At the 2013 Solheim Cup at Colorado Golf Club in Parker, Colorado, Hedwall became the only player in the event’s history to go 5-0-0, helping the Europeans walk away with an easy 18-10 victory. She has an 8-6-1 record at the Solheim Cup. She won only one of five possible points in her two more recent appearances.

Charley Hull (England)
Hull is competing in her sixth Solheim Cup, which is tied with Ciganda for second most on the European team. She has an 11-5-3 record, earning 12½ points for Europe. She has been battling a neck injury and limited her practice this week.

Leona Maguire (Ireland)
Maguire was the star of the 2021 Solheim Cup as a rookie, compiling a 4-0-1 record to earn 4½ points in Europe’s 15-13 victory at Inverness Club in Toledo, Ohio. She was the only player from either team to play in all five sessions.

Anna Nordqvist (Sweden)
A playing vice captain, Nordqvist is easily the most experienced player in the field with seven past appearances since 2009. She has a 14-10-3 record in the event, picking up 15½ points for Europe. The three-time major champion has gained at least a half-point in 57.4% of her Solheim Cup matches.

Emily K. Pedersen (Denmark)
A five-time winner on the Ladies European Tour, Pedersen is playing in her third Solheim Cup. She had a 3-1-0 record in 2021, partnering with Hull to go 2-1-0 in foursomes and four-ball matches, and then defeating Danielle Kang 1 up in singles.

Madelene Sagstrom (Sweden)
The former LSU star was a member of two European teams that won the Solheim Cup in 2017 and 2021. Sagstrom was on the wrong end of a ruling in 2021 after she prematurely picked up Nelly Korda’s eagle putt on the par-5 13th in a four-ball match. An official ruled that Sagstrom didn’t wait the required 10 seconds and awarded Korda and Ally Ewing an eagle. Korda and Ewing won the match 1 up.

Maja Stark (Sweden)
Another Solheim Cup first-timer from Sweden, Stark already has six victories on the Ladies European Tour and 13 top-10 finishes in three seasons. She won the 2022 ISPS Handa World Invitational to secure an LPGA card. Stark is one of the best tee-to-green players in the world, but ranked 117th in putting on the LPGA Tour.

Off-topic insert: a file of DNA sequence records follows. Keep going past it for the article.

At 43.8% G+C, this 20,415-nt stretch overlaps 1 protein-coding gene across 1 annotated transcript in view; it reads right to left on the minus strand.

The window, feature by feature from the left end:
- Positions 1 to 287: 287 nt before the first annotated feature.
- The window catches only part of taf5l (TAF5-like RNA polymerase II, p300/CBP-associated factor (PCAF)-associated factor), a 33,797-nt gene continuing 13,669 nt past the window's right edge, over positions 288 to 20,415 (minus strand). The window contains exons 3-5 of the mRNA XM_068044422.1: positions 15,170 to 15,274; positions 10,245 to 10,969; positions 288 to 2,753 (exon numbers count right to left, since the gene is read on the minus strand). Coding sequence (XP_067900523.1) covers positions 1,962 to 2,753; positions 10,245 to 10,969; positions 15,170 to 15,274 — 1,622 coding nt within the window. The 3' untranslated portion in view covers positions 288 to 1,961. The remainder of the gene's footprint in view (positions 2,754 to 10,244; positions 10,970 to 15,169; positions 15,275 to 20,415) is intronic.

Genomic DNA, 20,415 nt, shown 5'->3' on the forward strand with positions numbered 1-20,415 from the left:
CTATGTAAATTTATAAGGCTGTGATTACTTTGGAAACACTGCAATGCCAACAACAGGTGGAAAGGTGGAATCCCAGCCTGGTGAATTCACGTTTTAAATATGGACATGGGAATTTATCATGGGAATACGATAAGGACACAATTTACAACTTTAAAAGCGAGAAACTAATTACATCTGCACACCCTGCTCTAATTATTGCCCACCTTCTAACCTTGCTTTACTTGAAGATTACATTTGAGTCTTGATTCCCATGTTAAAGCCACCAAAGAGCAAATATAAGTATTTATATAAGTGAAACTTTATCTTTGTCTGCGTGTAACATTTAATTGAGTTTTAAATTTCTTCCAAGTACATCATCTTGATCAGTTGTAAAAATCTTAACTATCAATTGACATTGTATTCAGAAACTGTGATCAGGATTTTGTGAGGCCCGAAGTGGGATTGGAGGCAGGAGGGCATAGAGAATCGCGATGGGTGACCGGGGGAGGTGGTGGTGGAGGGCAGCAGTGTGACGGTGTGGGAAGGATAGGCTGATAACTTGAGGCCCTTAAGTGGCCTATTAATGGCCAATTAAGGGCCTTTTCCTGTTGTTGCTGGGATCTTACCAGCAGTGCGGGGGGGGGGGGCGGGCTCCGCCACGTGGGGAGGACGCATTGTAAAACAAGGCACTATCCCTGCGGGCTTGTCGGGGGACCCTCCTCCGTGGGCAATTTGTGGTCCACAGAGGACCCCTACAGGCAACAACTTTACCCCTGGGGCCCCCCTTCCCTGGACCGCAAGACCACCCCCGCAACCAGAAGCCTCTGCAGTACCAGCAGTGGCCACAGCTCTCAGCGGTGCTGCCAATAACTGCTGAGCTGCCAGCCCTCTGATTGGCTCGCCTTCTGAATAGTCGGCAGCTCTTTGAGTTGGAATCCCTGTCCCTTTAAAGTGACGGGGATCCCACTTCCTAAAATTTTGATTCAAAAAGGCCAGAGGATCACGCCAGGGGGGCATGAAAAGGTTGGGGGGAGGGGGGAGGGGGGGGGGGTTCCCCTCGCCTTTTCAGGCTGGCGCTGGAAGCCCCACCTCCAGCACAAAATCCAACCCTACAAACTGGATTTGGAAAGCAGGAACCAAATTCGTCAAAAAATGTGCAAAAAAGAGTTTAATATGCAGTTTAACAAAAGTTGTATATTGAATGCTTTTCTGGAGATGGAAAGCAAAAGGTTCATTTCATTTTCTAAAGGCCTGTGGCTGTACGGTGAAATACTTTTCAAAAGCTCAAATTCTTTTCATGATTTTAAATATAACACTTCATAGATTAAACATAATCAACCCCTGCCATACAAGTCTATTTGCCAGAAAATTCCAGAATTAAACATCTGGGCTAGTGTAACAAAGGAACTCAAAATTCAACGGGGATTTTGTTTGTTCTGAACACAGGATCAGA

United States

Allisen Corpuz
The former USC star is only the second player from Hawaii to represent the U.S. in the Solheim Cup, joining Michelle Wie West. She won the U.S. Women’s Open at Pebble Beach and has three other top-10 finishes.

Ally Ewing
The only player from Mississippi to compete in the Solheim Cup, Ewing is making her third appearance in the event. The three-time LPGA Tour winner had a 2-5-1 combined record in her previous two appearances.

Danielle Kang
The six-time LPGA Tour winner is one of the Americans’ most experienced competitors in the Solheim Cup with three previous appearances. She has a 5-7-0 record in the event. She’s also one of the most reliable putters in the world; she ranked second on the LPGA Tour in putting average (28.56) and putts per green in regulation (1.74).

Megan Khang
Khang will be making her third Solheim Cup appearance and will be looking for better results. She went a combined 1-3-2 in the first two, including 1-1-1 in 2021. She finished in the top 10 in three of the five majors this season, including a tie for third at the Women’s PGA Championship. She’s one of the most accurate players off the tee (80.1% fairways hit) and on approach (72.6% greens in regulation).